The Relationship of International Criminal Tribunals to Domestic Courts: Towards a New Division of Labor? (L'Articulation Entre Tribunaux Penaux Internationaux Et Juridictions Nationales: Vers Un Nouveau Partage Des Competences Judiciaires?)

Paris I/Graduate Institute of International Studies PhD thesis in international law, 2005

570 Pages Posted: 5 Jan 2009

See all articles by Frederic Megret

Frederic Megret

McGill University - Faculty of Law

Date Written: November 3, 2005

Abstract

International criminal justice claims to challenge the very fundamentals of the international legal order. Yet international criminal justice is also still very much a work in progress. It success will depend on how well it can deal with its great founding dilemmas, while respecting international law and its continuity. No question seems more central yet more ambiguous to international criminal tribunals' existence, in this context, than how they relate to domestic courts. This is an issue which in fact raises anew the very conundrum at the heart of international criminal tribunals' creation and identity. On the one hand, international criminal tribunals can be seen from a "universalist" perspective which argues that they are first and foremost about the emergence of a global public order; on the other hand, they can be conceived from a "sovereignist" angle, which sees their prime duty as working for the benefit of states whose crimes they are judging. It is by putting this problematic relationship back into its overall evolution and, in particular, by focusing on what a "non-functioning" domestic court is under international law, that it will become possible to transcend that ambiguity. It will appear that the issue of what is a domestic court that is either "unwilling" or "unable" is in fact an old international law question whose understanding can be improved by a dynamic reading of the evolution of international law. In final analysis, however, it may be that the International Criminal Court's capacity to emancipate itself entirely from the political will be limited, as the Prosecutor adopts a prosecutorial policy which, in itself, is unlikely to be reducible to law's categories.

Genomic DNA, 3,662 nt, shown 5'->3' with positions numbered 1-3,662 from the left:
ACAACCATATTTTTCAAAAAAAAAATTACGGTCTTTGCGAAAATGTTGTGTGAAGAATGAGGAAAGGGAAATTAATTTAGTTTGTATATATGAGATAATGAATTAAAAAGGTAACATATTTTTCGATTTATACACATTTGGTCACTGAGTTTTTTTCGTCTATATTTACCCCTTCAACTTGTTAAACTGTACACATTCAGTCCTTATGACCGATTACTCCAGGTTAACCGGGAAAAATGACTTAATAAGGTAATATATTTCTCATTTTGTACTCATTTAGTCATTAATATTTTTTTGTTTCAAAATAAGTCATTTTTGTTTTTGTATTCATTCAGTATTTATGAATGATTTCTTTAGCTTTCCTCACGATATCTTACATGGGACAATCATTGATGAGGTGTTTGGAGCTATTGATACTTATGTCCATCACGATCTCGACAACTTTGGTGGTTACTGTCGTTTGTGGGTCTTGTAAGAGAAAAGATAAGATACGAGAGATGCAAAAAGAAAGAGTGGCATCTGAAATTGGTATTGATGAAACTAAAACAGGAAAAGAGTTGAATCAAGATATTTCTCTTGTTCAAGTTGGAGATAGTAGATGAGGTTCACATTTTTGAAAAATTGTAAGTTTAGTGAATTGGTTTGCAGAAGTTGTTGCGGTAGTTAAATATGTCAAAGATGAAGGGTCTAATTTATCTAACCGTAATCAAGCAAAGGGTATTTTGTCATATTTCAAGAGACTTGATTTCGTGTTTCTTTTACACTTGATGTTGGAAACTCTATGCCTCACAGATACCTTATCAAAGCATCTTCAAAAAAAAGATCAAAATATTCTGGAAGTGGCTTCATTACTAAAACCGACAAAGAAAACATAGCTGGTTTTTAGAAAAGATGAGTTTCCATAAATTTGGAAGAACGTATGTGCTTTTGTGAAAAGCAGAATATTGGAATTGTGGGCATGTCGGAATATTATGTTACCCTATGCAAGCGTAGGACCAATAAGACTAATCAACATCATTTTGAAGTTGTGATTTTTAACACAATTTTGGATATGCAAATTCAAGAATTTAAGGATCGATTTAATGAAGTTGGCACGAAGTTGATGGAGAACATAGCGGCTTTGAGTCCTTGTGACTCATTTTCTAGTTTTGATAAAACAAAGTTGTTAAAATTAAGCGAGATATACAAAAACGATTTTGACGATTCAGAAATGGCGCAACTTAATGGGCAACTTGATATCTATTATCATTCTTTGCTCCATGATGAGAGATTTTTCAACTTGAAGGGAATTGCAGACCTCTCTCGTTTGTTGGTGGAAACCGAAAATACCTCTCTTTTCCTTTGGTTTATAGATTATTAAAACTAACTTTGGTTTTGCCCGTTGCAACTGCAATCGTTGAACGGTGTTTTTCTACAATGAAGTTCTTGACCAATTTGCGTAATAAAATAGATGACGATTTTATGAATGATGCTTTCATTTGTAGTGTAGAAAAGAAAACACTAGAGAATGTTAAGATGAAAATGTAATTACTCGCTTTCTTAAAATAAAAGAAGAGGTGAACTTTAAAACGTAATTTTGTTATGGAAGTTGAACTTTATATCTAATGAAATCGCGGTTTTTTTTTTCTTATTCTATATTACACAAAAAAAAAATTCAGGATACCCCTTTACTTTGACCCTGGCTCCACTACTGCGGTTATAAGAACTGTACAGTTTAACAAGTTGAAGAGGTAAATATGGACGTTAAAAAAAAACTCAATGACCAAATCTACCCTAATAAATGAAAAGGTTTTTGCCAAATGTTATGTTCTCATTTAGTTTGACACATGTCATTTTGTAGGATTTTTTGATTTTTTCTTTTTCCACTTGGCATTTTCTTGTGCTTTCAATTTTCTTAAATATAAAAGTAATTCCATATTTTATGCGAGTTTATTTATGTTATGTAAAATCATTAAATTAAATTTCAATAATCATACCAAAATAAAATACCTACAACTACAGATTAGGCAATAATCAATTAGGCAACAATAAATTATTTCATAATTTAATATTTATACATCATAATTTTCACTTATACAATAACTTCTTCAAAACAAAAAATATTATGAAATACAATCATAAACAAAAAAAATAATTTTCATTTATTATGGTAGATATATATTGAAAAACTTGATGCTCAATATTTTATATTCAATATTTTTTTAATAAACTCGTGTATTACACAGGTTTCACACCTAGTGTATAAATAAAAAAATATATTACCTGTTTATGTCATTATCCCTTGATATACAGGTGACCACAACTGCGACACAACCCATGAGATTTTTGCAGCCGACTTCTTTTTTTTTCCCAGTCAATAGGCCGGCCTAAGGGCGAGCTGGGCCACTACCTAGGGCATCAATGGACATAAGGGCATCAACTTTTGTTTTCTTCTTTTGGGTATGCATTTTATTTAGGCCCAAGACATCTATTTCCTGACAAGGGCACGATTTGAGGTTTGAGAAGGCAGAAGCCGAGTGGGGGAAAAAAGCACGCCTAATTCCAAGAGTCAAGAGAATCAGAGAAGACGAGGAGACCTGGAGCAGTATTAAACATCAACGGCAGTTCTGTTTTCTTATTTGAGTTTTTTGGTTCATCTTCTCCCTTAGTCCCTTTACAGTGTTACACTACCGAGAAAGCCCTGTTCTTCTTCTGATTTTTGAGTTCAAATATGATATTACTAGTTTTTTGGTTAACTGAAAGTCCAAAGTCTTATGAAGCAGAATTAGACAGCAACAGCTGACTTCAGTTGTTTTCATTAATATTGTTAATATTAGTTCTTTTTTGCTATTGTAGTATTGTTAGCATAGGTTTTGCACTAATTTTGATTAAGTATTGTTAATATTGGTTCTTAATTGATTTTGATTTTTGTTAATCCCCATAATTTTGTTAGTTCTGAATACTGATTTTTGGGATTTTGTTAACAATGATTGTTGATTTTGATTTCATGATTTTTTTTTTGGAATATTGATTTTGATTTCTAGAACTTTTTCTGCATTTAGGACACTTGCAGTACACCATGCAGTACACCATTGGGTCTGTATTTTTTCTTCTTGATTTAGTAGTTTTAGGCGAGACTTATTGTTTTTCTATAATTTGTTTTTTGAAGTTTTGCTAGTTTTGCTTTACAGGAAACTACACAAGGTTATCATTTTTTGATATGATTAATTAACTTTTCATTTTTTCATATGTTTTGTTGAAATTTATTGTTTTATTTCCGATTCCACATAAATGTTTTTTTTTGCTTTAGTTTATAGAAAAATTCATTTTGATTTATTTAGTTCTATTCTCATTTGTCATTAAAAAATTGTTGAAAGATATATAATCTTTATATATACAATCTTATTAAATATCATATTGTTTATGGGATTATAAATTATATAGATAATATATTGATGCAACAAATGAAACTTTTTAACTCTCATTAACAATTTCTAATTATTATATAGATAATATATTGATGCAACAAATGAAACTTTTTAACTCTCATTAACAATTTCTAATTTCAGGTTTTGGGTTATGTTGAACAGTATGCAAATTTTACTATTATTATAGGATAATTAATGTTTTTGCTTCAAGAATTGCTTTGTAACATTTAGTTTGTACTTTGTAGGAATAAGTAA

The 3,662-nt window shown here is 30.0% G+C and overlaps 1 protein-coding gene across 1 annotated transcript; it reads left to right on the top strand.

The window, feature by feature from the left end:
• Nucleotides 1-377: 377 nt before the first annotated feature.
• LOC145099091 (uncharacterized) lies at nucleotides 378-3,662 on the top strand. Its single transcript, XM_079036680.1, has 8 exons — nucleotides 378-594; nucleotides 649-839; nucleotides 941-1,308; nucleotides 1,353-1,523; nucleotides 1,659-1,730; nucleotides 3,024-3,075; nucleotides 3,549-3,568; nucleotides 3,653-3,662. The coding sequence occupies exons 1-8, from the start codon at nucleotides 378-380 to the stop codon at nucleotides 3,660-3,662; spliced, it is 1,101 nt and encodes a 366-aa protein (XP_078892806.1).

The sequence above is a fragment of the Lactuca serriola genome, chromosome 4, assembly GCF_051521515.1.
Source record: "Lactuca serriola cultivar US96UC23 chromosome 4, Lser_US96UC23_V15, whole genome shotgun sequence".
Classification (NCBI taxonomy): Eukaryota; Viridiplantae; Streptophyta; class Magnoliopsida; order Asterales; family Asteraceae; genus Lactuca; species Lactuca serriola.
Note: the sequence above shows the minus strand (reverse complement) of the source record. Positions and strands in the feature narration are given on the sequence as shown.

Keywords: international criminal court, international criminal tribunals, complementarity, primacy

JEL Classification: K33

Suggested Citation

Mégret, Frédéric, The Relationship of International Criminal Tribunals to Domestic Courts: Towards a New Division of Labor? (L'Articulation Entre Tribunaux Penaux Internationaux Et Juridictions Nationales: Vers Un Nouveau Partage Des Competences Judiciaires?) (November 3, 2005). Paris I/Graduate Institute of International Studies PhD thesis in international law, 2005. Available at SSRN: https://ssrn.com/abstract=1322822 or http://dx.doi.org/10.2139/ssrn.1322822

Frédéric Mégret (Contact Author)

McGill University - Faculty of Law ( email )

3644 Peel Street
Montreal H3A 1W9, Quebec
Canada

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